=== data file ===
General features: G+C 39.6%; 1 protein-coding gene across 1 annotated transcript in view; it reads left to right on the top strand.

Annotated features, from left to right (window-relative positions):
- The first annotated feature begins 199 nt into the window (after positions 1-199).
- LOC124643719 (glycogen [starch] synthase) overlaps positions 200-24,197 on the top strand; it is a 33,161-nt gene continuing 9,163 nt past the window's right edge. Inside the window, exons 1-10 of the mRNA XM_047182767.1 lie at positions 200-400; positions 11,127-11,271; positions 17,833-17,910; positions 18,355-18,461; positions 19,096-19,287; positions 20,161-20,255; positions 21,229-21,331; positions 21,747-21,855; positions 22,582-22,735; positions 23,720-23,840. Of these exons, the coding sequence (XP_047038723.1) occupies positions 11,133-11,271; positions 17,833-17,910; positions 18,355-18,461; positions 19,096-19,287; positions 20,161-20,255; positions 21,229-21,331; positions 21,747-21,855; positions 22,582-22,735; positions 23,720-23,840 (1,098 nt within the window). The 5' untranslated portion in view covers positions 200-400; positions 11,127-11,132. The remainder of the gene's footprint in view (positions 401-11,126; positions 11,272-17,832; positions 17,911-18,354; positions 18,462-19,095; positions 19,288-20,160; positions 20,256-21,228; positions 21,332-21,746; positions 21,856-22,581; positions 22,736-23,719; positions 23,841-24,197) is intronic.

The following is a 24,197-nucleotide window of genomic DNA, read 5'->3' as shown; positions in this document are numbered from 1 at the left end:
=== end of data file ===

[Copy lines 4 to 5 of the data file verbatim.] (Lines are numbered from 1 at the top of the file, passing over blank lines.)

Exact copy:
- LOC124643719 (glycogen [starch] synthase) overlaps positions 200-24,197 on the top strand; it is a 33,161-nt gene continuing 9,163 nt past the window's right edge. Inside the window, exons 1-10 of the mRNA XM_047182767.1 lie at positions 200-400; positions 11,127-11,271; positions 17,833-17,910; positions 18,355-18,461; positions 19,096-19,287; positions 20,161-20,255; positions 21,229-21,331; positions 21,747-21,855; positions 22,582-22,735; positions 23,720-23,840. Of these exons, the coding sequence (XP_047038723.1) occupies positions 11,133-11,271; positions 17,833-17,910; positions 18,355-18,461; positions 19,096-19,287; positions 20,161-20,255; positions 21,229-21,331; positions 21,747-21,855; positions 22,582-22,735; positions 23,720-23,840 (1,098 nt within the window). The 5' untranslated portion in view covers positions 200-400; positions 11,127-11,132. The remainder of the gene's footprint in view (positions 401-11,126; positions 11,272-17,832; positions 17,911-18,354; positions 18,462-19,095; positions 19,288-20,160; positions 20,256-21,228; positions 21,332-21,746; positions 21,856-22,581; positions 22,736-23,719; positions 23,841-24,197) is intronic.

The following is a 24,197-nucleotide window of genomic DNA, read 5'->3' as shown; positions in this document are numbered from 1 at the left end: